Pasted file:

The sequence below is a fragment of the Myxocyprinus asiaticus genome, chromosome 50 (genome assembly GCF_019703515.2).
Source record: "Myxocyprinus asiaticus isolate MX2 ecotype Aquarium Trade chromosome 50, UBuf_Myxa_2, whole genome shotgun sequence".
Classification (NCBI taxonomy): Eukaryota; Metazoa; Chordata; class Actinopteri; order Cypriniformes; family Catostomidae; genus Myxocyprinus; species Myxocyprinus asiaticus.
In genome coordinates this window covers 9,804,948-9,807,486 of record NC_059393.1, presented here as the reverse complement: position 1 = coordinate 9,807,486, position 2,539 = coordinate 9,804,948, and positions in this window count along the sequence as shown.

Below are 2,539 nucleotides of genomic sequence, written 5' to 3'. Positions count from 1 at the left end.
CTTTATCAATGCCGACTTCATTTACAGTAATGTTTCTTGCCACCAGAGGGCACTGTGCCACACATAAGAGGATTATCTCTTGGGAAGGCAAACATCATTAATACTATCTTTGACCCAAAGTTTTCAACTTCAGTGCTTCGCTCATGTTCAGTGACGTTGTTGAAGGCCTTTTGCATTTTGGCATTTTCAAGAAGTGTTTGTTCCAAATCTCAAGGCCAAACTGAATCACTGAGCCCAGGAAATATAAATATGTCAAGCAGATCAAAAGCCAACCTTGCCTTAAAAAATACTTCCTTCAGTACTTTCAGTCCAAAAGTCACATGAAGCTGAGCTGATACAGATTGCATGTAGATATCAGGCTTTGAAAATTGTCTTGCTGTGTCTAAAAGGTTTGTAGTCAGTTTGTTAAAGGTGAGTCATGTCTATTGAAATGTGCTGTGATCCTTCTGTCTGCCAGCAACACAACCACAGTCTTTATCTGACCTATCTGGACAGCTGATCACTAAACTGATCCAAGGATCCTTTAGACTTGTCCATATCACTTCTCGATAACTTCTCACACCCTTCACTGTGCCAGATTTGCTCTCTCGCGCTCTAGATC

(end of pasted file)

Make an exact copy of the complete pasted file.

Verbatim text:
The sequence below is a fragment of the Myxocyprinus asiaticus genome, chromosome 50 (genome assembly GCF_019703515.2).
Source record: "Myxocyprinus asiaticus isolate MX2 ecotype Aquarium Trade chromosome 50, UBuf_Myxa_2, whole genome shotgun sequence".
Classification (NCBI taxonomy): Eukaryota; Metazoa; Chordata; class Actinopteri; order Cypriniformes; family Catostomidae; genus Myxocyprinus; species Myxocyprinus asiaticus.
In genome coordinates this window covers 9,804,948-9,807,486 of record NC_059393.1, presented here as the reverse complement: position 1 = coordinate 9,807,486, position 2,539 = coordinate 9,804,948, and positions in this window count along the sequence as shown.

Below are 2,539 nucleotides of genomic sequence, written 5' to 3'. Positions count from 1 at the left end.
CTTTATCAATGCCGACTTCATTTACAGTAATGTTTCTTGCCACCAGAGGGCACTGTGCCACACATAAGAGGATTATCTCTTGGGAAGGCAAACATCATTAATACTATCTTTGACCCAAAGTTTTCAACTTCAGTGCTTCGCTCATGTTCAGTGACGTTGTTGAAGGCCTTTTGCATTTTGGCATTTTCAAGAAGTGTTTGTTCCAAATCTCAAGGCCAAACTGAATCACTGAGCCCAGGAAATATAAATATGTCAAGCAGATCAAAAGCCAACCTTGCCTTAAAAAATACTTCCTTCAGTACTTTCAGTCCAAAAGTCACATGAAGCTGAGCTGATACAGATTGCATGTAGATATCAGGCTTTGAAAATTGTCTTGCTGTGTCTAAAAGGTTTGTAGTCAGTTTGTTAAAGGTGAGTCATGTCTATTGAAATGTGCTGTGATCCTTCTGTCTGCCAGCAACACAACCACAGTCTTTATCTGACCTATCTGGACAGCTGATCACTAAACTGATCCAAGGATCCTTTAGACTTGTCCATATCACTTCTCGATAACTTCTCACACCCTTCACTGTGCCAGATTTGCTCTCTCGCGCTCTAGATC